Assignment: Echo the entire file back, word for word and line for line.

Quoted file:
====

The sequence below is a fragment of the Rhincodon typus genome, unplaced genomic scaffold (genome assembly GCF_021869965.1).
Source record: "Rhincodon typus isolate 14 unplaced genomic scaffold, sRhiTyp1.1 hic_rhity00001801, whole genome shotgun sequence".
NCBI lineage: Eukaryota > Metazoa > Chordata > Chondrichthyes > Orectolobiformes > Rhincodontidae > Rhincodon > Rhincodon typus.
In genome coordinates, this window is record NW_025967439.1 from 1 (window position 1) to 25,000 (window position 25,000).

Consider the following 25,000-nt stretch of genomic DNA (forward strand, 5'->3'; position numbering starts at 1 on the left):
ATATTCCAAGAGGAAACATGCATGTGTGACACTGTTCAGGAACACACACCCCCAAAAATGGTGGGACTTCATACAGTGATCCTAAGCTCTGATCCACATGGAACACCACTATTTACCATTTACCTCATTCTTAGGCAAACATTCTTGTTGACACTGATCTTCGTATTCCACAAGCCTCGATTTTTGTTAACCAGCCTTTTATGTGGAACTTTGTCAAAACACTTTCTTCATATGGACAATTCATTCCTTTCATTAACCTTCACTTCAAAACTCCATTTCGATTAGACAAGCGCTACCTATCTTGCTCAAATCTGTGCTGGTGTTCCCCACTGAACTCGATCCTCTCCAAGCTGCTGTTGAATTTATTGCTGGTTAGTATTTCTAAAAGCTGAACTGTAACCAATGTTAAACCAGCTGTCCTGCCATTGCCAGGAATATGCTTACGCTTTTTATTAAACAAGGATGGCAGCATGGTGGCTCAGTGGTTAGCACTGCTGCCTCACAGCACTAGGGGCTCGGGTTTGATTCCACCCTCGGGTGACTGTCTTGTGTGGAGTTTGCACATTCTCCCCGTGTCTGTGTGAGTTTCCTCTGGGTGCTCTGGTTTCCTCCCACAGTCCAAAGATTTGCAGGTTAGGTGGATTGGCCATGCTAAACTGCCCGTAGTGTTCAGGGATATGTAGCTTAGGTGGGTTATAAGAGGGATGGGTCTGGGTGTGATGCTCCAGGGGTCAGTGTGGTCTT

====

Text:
The sequence below is a fragment of the Rhincodon typus genome, unplaced genomic scaffold (genome assembly GCF_021869965.1).
Source record: "Rhincodon typus isolate 14 unplaced genomic scaffold, sRhiTyp1.1 hic_rhity00001801, whole genome shotgun sequence".
NCBI lineage: Eukaryota > Metazoa > Chordata > Chondrichthyes > Orectolobiformes > Rhincodontidae > Rhincodon > Rhincodon typus.
In genome coordinates, this window is record NW_025967439.1 from 1 (window position 1) to 25,000 (window position 25,000).

Consider the following 25,000-nt stretch of genomic DNA (forward strand, 5'->3'; position numbering starts at 1 on the left):
ATATTCCAAGAGGAAACATGCATGTGTGACACTGTTCAGGAACACACACCCCCAAAAATGGTGGGACTTCATACAGTGATCCTAAGCTCTGATCCACATGGAACACCACTATTTACCATTTACCTCATTCTTAGGCAAACATTCTTGTTGACACTGATCTTCGTATTCCACAAGCCTCGATTTTTGTTAACCAGCCTTTTATGTGGAACTTTGTCAAAACACTTTCTTCATATGGACAATTCATTCCTTTCATTAACCTTCACTTCAAAACTCCATTTCGATTAGACAAGCGCTACCTATCTTGCTCAAATCTGTGCTGGTGTTCCCCACTGAACTCGATCCTCTCCAAGCTGCTGTTGAATTTATTGCTGGTTAGTATTTCTAAAAGCTGAACTGTAACCAATGTTAAACCAGCTGTCCTGCCATTGCCAGGAATATGCTTACGCTTTTTATTAAACAAGGATGGCAGCATGGTGGCTCAGTGGTTAGCACTGCTGCCTCACAGCACTAGGGGCTCGGGTTTGATTCCACCCTCGGGTGACTGTCTTGTGTGGAGTTTGCACATTCTCCCCGTGTCTGTGTGAGTTTCCTCTGGGTGCTCTGGTTTCCTCCCACAGTCCAAAGATTTGCAGGTTAGGTGGATTGGCCATGCTAAACTGCCCGTAGTGTTCAGGGATATGTAGCTTAGGTGGGTTATAAGAGGGATGGGTCTGGGTGTGATGCTCCAGGGGTCAGTGTGGTCTT